The solution advocated for world poverty - is peculiarly convenient for the West. What a co-incidence! A pat on the back for capitalism, a clarion call for a mustering of the West's forces and its imposition around the world. The Western model is to be forced onto poor countries, like it or not.

Hang on. This is dictatorship!

     Blessed, Damned Poverty

While constantly faced with the challenge, as everyone else in the globe, of fending for himself and his family, the African man faces an additional difficulty - nothing for him is as safe as abstract poverty. Nothing is as consoling as gross dependency. Fleeing life's turmoil, pressures, threats and contradictions, the African man can finally breath a sigh of relief - when he has nothing. O blessed poverty!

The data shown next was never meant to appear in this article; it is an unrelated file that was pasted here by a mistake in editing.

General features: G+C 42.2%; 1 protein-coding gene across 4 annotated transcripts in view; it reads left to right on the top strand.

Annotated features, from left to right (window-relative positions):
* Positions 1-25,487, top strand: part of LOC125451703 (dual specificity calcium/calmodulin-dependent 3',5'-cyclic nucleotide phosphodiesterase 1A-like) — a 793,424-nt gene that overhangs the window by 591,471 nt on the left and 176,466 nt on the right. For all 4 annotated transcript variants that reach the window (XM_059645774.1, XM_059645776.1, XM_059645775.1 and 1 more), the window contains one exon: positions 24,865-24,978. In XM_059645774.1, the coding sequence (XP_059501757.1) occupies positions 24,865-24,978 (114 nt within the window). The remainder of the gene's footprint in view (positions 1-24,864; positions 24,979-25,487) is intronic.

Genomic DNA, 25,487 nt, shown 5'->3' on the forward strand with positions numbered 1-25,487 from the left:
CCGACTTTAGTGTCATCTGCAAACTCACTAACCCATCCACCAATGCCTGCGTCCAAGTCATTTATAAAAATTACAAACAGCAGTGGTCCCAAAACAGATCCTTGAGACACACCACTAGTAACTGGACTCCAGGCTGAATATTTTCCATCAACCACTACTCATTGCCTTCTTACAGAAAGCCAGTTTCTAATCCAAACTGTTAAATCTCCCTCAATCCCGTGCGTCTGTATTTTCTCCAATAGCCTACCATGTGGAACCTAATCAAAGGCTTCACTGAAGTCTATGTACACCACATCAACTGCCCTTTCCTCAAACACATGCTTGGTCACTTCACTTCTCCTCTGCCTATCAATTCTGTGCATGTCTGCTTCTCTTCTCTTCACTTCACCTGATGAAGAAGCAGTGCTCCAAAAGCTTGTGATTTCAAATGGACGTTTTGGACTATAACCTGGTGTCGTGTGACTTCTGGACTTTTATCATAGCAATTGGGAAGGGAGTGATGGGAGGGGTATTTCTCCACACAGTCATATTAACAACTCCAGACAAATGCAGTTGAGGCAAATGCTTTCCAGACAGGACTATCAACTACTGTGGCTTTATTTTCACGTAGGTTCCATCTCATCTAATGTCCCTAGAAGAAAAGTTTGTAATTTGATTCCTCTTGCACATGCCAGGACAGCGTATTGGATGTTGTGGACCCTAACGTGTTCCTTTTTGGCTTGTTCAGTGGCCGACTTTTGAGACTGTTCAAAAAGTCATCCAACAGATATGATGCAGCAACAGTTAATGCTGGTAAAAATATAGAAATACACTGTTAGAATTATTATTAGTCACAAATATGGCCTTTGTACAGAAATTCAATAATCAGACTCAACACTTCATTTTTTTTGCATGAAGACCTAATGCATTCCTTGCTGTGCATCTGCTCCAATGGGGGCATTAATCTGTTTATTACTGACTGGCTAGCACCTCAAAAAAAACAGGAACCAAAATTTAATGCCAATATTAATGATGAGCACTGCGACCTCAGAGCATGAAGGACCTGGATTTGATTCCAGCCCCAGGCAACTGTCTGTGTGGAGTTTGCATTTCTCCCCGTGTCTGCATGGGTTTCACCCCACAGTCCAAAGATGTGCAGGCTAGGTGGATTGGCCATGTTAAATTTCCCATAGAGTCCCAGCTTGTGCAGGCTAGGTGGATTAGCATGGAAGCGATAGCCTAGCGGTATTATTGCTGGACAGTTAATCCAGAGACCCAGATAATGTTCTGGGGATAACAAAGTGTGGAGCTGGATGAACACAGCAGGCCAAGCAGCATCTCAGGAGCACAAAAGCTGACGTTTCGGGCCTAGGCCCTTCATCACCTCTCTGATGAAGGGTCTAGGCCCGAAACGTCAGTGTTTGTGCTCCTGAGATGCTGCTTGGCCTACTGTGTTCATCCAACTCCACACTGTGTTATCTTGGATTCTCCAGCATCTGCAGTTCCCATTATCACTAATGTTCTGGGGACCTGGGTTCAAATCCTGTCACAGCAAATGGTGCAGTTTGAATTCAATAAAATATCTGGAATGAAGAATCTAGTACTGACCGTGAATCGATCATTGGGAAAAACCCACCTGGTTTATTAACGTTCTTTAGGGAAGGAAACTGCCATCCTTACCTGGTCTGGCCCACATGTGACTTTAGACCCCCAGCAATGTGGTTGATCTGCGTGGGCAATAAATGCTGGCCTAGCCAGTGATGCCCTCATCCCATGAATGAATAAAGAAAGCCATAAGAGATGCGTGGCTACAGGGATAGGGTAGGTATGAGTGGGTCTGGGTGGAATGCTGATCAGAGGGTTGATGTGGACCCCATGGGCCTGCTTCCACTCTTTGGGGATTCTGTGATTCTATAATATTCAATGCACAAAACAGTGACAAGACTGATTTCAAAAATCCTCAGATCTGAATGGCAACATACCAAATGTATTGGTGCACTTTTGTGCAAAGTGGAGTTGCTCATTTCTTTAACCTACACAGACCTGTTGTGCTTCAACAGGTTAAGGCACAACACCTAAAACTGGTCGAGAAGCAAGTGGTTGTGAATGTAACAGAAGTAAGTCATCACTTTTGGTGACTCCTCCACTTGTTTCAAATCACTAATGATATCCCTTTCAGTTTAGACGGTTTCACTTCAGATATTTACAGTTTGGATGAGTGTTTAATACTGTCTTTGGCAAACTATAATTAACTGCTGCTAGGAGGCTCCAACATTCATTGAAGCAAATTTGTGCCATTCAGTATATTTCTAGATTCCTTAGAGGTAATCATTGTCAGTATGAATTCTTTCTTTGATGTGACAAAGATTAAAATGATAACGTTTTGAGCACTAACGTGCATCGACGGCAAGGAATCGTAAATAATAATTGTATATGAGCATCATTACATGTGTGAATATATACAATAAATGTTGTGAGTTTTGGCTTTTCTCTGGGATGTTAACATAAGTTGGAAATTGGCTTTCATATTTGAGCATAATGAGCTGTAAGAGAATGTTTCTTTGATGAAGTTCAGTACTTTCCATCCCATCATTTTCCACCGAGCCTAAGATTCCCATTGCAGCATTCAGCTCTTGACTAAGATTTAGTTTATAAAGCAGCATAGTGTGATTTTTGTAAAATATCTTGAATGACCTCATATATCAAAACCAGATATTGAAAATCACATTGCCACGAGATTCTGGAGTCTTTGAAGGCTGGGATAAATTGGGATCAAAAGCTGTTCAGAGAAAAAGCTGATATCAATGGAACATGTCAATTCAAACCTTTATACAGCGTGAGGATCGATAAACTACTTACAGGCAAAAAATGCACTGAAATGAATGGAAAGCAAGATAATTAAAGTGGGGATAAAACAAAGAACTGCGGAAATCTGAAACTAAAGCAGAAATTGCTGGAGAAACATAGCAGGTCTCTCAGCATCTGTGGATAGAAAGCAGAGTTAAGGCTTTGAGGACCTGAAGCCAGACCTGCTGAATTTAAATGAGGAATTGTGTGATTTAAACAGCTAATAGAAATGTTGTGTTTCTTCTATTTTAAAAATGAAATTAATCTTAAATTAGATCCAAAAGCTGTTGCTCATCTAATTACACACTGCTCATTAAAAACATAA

The reason for this, while also complex, is in another sense simple: witches, evil spirits, curses and genie follow the wealthy, materially content and successful. In other words, evil spiritual forces go where envy and jealousy has led. There are numerous strategies available for defending oneself against these evil forces, but none of them is 100% reliable. The only truly safe place at which a man would be a fool to bewitch you, is right at the bottom of the heap. It is only when a man has nothing that he can finally feel secure from the jealous and from witches. Now, at last, he can smile with contentment.

     Beautiful Incompetence

The desirability of poverty in Africa is closely linked to the advisability of incompetence. This need not be in word. Men can concoct great plans, and the evil spirits will barely take notice. So talk of great things and great plans is permissible. But damned is he who implements the great plan he has verbalised!